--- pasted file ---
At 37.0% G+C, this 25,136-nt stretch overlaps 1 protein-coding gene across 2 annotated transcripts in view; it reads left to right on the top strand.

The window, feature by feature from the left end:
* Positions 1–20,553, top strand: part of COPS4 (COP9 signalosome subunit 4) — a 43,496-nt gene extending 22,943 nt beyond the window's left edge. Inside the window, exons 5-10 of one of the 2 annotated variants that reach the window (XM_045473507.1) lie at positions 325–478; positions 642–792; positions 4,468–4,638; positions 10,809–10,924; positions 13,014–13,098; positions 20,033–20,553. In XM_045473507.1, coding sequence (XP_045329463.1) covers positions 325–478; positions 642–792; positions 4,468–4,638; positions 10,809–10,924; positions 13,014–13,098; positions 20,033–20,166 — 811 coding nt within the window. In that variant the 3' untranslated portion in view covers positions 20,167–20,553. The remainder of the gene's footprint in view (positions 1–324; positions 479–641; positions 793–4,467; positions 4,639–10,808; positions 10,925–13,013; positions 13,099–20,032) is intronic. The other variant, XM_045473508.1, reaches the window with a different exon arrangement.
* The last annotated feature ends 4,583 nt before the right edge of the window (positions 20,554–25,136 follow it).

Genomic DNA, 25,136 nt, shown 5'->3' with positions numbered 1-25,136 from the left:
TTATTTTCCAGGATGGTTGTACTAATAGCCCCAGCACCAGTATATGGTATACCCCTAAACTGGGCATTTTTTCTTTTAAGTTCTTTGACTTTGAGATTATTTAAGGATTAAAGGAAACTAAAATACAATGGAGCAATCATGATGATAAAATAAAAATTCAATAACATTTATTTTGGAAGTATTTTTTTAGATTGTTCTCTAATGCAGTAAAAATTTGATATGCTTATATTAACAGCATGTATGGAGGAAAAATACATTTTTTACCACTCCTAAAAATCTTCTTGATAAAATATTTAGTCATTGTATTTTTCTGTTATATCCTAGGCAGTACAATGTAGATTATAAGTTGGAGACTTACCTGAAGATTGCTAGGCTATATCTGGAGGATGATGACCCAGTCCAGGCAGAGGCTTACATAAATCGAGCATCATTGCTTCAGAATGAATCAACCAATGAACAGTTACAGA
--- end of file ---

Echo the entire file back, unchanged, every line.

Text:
At 37.0% G+C, this 25,136-nt stretch overlaps 1 protein-coding gene across 2 annotated transcripts in view; it reads left to right on the top strand.

The window, feature by feature from the left end:
* Positions 1–20,553, top strand: part of COPS4 (COP9 signalosome subunit 4) — a 43,496-nt gene extending 22,943 nt beyond the window's left edge. Inside the window, exons 5-10 of one of the 2 annotated variants that reach the window (XM_045473507.1) lie at positions 325–478; positions 642–792; positions 4,468–4,638; positions 10,809–10,924; positions 13,014–13,098; positions 20,033–20,553. In XM_045473507.1, coding sequence (XP_045329463.1) covers positions 325–478; positions 642–792; positions 4,468–4,638; positions 10,809–10,924; positions 13,014–13,098; positions 20,033–20,166 — 811 coding nt within the window. In that variant the 3' untranslated portion in view covers positions 20,167–20,553. The remainder of the gene's footprint in view (positions 1–324; positions 479–641; positions 793–4,467; positions 4,639–10,808; positions 10,925–13,013; positions 13,099–20,032) is intronic. The other variant, XM_045473508.1, reaches the window with a different exon arrangement.
* The last annotated feature ends 4,583 nt before the right edge of the window (positions 20,554–25,136 follow it).

Genomic DNA, 25,136 nt, shown 5'->3' with positions numbered 1-25,136 from the left:
TTATTTTCCAGGATGGTTGTACTAATAGCCCCAGCACCAGTATATGGTATACCCCTAAACTGGGCATTTTTTCTTTTAAGTTCTTTGACTTTGAGATTATTTAAGGATTAAAGGAAACTAAAATACAATGGAGCAATCATGATGATAAAATAAAAATTCAATAACATTTATTTTGGAAGTATTTTTTTAGATTGTTCTCTAATGCAGTAAAAATTTGATATGCTTATATTAACAGCATGTATGGAGGAAAAATACATTTTTTACCACTCCTAAAAATCTTCTTGATAAAATATTTAGTCATTGTATTTTTCTGTTATATCCTAGGCAGTACAATGTAGATTATAAGTTGGAGACTTACCTGAAGATTGCTAGGCTATATCTGGAGGATGATGACCCAGTCCAGGCAGAGGCTTACATAAATCGAGCATCATTGCTTCAGAATGAATCAACCAATGAACAGTTACAGA